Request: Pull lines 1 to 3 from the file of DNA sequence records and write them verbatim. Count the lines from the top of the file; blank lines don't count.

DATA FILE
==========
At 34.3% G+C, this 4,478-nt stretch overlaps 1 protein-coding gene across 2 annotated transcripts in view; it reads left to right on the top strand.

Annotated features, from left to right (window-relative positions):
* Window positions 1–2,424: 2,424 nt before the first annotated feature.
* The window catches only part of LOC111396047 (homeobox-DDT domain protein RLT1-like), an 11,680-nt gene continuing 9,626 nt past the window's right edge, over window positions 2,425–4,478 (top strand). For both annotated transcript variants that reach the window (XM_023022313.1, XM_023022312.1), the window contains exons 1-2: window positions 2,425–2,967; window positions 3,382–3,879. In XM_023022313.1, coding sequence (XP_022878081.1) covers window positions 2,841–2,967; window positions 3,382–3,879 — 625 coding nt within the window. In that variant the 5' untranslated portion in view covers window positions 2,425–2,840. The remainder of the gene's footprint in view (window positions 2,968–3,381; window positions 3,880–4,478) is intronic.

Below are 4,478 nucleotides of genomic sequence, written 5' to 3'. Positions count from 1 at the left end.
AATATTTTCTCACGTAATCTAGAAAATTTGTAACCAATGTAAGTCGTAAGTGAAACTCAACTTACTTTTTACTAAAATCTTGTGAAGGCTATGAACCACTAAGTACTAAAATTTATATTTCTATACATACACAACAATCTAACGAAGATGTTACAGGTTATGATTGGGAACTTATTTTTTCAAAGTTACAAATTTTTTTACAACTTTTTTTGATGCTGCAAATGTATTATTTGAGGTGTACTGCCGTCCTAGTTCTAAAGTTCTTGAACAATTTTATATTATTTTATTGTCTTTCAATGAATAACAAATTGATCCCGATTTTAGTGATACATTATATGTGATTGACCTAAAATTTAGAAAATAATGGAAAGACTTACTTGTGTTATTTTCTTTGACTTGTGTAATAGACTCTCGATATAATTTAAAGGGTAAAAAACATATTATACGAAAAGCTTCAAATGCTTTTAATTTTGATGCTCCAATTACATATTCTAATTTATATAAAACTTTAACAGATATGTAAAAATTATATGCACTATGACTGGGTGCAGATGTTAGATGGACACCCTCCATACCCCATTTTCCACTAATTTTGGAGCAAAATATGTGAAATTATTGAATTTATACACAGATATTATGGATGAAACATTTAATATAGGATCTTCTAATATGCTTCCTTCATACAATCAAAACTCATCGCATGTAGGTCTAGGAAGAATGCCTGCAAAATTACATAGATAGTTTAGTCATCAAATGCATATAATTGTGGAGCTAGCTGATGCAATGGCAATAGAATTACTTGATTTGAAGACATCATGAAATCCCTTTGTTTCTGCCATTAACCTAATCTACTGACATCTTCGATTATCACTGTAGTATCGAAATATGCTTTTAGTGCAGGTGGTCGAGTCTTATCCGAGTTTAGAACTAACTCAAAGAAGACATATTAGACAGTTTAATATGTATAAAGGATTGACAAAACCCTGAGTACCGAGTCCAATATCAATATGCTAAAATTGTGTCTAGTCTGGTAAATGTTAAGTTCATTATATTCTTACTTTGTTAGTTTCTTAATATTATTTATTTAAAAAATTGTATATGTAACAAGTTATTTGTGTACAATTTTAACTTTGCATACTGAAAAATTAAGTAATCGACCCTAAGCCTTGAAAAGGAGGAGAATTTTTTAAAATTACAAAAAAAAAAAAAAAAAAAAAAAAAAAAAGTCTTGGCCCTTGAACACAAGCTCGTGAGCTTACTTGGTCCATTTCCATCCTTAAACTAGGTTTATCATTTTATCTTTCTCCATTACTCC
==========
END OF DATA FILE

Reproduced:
At 34.3% G+C, this 4,478-nt stretch overlaps 1 protein-coding gene across 2 annotated transcripts in view; it reads left to right on the top strand.

Annotated features, from left to right (window-relative positions):
* Window positions 1–2,424: 2,424 nt before the first annotated feature.